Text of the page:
A nanny should seek a solution that will meet the needs of the children in her care. In this case, creating a morning routine, will provide comfort and peace to all three babies. The mood will change affecting babies and nanny! A few things worked for our family team. This is just one of solution of many that may work. First, we got all that we could prepared before getting the babies out of their cribs. Second, we kept the same order fro each feeding of the triplets. Using these solutions for this example it may look like this:
Nanny Tina warms bottles and lays out clothes and diapers before she goes to get the babies. She brings down each baby one at a time and gives them toys to look at and explore. She starts with Owen each day – changes his diaper, dresses him, feeds and burps him. When finished, she follows with Erin, then Lauren. As time goes on, the babies begin to understand the timing of their feeding. Each morning nanny Tina will give the same cues as she changes, dresses, feeds, and burps. As each baby is changed and returns to the living room, they know their bottle is to follow. Nanny Tina continues this pattern after morning and afternoon naps, always changing a diaper for first child, followed by a bottle, then repeating for the others.
There are many resources online and in books as to what the appropriate schedules are for children. Do some research and put together a plan that fits the personality of your family. Communicate plans with parents and discuss what they feel would be beneficial. Ask questions and come to an agreement on what you both can carry out for the consistency of the children.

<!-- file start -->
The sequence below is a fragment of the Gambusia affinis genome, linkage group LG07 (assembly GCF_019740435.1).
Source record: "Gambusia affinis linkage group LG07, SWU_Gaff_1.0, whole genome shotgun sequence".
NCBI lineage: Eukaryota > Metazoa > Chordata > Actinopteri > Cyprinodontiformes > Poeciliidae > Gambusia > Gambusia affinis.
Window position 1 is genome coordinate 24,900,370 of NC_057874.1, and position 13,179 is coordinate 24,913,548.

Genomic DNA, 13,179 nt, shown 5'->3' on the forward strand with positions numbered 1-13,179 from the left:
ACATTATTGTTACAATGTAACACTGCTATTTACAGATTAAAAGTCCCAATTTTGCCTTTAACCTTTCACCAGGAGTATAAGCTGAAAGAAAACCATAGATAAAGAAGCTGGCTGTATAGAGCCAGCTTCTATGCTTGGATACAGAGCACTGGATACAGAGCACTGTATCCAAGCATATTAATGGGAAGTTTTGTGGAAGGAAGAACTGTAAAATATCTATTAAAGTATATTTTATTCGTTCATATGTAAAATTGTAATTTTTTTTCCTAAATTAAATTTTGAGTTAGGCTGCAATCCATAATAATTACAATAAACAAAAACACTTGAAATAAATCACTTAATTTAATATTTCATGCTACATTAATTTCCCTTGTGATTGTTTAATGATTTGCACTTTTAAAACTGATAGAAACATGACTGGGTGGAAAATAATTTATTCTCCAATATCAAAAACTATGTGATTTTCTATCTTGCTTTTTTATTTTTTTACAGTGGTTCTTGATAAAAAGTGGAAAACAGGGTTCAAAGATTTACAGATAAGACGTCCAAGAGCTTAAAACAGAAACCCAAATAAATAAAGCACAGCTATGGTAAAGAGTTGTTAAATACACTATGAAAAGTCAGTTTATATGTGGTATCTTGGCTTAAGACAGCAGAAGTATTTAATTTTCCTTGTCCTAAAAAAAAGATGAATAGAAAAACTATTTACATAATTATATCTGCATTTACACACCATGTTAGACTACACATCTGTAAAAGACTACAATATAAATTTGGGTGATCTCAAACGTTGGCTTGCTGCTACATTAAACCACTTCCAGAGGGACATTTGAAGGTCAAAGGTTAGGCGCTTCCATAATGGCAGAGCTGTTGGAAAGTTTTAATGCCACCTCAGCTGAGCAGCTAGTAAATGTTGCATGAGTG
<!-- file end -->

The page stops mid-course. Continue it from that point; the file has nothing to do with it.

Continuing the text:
As children grow older it is likely their routines will become more independent. The use of charts, pictures, and lists can add fun and function to the mix.
- Mornings: dress, breakfast, brushing teeth, ready for school
- Afternoon: lunch, clean-up, rest
- Evening: homework, dinner, chores, play, bath, bed
Here are some links to help you develop and keep routines:
Allow yourself to update and change routines as needed. Children will grown out of some routines, or do so well that they are able to add more responsibility. Naps will go away, homework will be added. Come up with methods that live out the goals of the family and develop confidence in the child.
A few more tips…
- Even at a young age, vocalize what you are doing as you are doing it
- Encourage a consistent time and method for departure of parents. A cue of “Mommy is going to work, I love you, bye-bye” can trigger what is coming next for a child.
- Little rituals make a routine more fun. Use songs, sayings and tone of voice at same moments each day.
- Allow enough time and be realistic
- Don’t rush through meals
- Create a homework spot for each child
- Work on your own time management
- Prepare as much as you can the day before (nanny and child)
- Just because it seems right, it may be a wrong fit. While some children are calmed by a warm bath, others me feel reinvigorated.
- Try giving school age children a break between school and homework
- Teach children to help with you chores at a young age
1. What time of your day seems to be the most difficult – morning, afternoon or evening? How could a consistent routine help improve that time frame?
2. What seems to be your most successful time of your day? How can you add another layer and produce a new skill or responsibility for the child?
3. In what area have you been too strict or too lax? How do you intend to change that?